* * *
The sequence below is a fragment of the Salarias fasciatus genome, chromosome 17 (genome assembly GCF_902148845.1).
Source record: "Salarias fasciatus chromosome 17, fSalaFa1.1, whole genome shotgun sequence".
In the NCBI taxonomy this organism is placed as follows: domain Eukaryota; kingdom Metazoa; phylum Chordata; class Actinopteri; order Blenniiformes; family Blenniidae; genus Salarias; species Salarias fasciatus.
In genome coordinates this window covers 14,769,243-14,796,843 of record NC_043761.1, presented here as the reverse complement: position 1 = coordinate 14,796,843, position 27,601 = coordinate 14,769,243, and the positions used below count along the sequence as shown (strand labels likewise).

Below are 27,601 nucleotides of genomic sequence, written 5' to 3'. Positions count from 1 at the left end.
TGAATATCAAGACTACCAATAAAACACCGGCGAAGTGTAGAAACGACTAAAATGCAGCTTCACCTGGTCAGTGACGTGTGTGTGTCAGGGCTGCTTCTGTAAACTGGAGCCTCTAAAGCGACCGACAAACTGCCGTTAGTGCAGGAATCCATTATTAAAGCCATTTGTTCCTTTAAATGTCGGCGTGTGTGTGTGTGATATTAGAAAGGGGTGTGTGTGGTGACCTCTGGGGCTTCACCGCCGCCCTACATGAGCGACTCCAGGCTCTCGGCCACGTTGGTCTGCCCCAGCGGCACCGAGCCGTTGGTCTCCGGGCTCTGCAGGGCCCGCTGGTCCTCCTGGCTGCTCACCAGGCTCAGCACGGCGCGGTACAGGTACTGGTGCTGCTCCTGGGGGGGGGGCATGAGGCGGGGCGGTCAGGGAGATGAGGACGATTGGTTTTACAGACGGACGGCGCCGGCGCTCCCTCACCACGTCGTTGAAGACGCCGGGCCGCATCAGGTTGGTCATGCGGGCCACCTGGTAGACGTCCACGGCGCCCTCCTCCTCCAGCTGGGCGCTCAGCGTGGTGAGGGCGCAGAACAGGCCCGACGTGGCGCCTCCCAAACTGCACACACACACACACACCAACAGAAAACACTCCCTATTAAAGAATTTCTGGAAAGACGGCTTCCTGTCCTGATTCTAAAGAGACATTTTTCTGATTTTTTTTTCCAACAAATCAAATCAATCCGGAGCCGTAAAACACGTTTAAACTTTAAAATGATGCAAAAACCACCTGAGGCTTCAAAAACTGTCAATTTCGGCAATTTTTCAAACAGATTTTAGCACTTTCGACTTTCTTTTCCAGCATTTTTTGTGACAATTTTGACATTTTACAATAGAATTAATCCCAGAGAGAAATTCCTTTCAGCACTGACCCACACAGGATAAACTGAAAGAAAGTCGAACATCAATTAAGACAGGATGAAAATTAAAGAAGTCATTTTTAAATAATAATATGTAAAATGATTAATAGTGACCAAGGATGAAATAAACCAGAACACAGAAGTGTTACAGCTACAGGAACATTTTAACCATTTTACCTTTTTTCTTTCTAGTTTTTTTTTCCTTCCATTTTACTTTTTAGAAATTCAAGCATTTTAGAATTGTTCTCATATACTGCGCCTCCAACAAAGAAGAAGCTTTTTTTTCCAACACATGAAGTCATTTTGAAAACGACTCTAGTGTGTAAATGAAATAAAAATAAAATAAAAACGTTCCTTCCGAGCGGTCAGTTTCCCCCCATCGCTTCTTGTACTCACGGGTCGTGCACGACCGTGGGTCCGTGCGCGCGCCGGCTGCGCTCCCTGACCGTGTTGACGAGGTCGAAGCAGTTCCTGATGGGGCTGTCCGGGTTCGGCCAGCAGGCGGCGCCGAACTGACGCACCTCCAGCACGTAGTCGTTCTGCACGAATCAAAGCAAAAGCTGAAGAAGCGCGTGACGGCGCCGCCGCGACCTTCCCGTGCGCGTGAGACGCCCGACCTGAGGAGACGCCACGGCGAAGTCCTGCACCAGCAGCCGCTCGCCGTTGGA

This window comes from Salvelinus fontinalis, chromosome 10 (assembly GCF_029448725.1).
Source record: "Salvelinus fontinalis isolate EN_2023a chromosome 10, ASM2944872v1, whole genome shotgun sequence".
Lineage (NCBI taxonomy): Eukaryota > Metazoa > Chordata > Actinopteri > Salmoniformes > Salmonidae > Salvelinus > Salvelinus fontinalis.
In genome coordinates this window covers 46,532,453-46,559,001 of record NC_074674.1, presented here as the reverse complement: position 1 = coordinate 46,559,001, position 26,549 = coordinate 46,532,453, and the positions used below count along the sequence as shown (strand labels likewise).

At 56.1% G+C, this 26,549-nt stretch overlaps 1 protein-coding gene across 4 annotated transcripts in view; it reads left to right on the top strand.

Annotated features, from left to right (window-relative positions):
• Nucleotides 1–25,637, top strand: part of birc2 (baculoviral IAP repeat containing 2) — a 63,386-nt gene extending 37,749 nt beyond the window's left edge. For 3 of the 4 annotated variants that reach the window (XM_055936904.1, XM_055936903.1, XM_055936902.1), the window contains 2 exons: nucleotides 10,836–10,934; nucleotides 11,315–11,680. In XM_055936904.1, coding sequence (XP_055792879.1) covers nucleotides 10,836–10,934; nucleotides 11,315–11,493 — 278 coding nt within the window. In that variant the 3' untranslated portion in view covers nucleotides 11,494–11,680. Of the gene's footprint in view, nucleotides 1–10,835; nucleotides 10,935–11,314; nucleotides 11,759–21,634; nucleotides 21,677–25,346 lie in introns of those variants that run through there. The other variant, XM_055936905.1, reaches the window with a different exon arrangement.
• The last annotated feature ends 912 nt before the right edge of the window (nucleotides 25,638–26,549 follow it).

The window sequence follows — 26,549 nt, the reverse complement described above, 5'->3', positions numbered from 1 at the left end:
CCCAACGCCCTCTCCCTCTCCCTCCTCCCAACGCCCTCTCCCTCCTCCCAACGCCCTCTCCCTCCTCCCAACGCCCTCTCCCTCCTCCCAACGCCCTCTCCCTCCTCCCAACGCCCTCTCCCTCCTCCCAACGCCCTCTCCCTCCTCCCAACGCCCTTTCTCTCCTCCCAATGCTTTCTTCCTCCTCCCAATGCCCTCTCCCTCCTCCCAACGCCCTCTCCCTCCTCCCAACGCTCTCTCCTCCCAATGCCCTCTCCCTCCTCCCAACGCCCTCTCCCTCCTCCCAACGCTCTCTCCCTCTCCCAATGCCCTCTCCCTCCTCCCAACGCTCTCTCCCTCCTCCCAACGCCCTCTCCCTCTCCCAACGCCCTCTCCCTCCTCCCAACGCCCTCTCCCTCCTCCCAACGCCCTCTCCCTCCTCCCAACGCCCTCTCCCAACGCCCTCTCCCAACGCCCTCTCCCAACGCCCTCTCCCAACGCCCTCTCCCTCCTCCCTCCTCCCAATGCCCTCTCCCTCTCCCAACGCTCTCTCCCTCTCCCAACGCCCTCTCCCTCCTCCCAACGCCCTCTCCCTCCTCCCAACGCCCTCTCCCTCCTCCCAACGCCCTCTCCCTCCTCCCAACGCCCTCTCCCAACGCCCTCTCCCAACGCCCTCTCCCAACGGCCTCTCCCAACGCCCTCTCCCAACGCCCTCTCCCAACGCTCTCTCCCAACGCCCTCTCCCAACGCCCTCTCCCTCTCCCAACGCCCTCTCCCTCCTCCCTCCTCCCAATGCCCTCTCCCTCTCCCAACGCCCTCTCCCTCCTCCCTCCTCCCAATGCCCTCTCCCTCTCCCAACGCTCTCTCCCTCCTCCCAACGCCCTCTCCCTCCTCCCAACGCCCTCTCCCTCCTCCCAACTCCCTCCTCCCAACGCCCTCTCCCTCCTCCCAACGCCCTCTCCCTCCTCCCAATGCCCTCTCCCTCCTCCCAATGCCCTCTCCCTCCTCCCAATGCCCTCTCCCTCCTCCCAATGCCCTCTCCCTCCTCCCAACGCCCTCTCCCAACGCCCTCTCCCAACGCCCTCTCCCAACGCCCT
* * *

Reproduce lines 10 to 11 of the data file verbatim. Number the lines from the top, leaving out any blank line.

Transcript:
In genome coordinates this window covers 46,532,453-46,559,001 of record NC_074674.1, presented here as the reverse complement: position 1 = coordinate 46,559,001, position 26,549 = coordinate 46,532,453, and the positions used below count along the sequence as shown (strand labels likewise).

At 56.1% G+C, this 26,549-nt stretch overlaps 1 protein-coding gene across 4 annotated transcripts in view; it reads left to right on the top strand.